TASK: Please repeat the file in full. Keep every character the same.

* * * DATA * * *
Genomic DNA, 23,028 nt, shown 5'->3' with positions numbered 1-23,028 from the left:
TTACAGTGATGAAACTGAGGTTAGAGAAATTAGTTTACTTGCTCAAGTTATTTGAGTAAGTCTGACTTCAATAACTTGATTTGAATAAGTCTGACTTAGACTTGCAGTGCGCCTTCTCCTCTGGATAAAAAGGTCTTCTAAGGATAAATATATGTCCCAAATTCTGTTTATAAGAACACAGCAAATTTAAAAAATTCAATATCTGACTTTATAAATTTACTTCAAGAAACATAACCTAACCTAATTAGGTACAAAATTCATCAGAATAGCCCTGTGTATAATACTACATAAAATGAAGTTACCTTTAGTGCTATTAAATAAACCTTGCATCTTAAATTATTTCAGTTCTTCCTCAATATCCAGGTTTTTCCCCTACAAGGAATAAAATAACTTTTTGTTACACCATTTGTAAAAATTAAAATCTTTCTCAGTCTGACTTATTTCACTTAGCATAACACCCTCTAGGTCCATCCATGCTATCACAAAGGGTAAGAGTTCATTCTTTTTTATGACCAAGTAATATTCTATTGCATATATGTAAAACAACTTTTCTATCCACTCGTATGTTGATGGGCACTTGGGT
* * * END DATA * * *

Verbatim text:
Genomic DNA, 23,028 nt, shown 5'->3' with positions numbered 1-23,028 from the left:
TTACAGTGATGAAACTGAGGTTAGAGAAATTAGTTTACTTGCTCAAGTTATTTGAGTAAGTCTGACTTCAATAACTTGATTTGAATAAGTCTGACTTAGACTTGCAGTGCGCCTTCTCCTCTGGATAAAAAGGTCTTCTAAGGATAAATATATGTCCCAAATTCTGTTTATAAGAACACAGCAAATTTAAAAAATTCAATATCTGACTTTATAAATTTACTTCAAGAAACATAACCTAACCTAATTAGGTACAAAATTCATCAGAATAGCCCTGTGTATAATACTACATAAAATGAAGTTACCTTTAGTGCTATTAAATAAACCTTGCATCTTAAATTATTTCAGTTCTTCCTCAATATCCAGGTTTTTCCCCTACAAGGAATAAAATAACTTTTTGTTACACCATTTGTAAAAATTAAAATCTTTCTCAGTCTGACTTATTTCACTTAGCATAACACCCTCTAGGTCCATCCATGCTATCACAAAGGGTAAGAGTTCATTCTTTTTTATGACCAAGTAATATTCTATTGCATATATGTAAAACAACTTTTCTATCCACTCGTATGTTGATGGGCACTTGGGT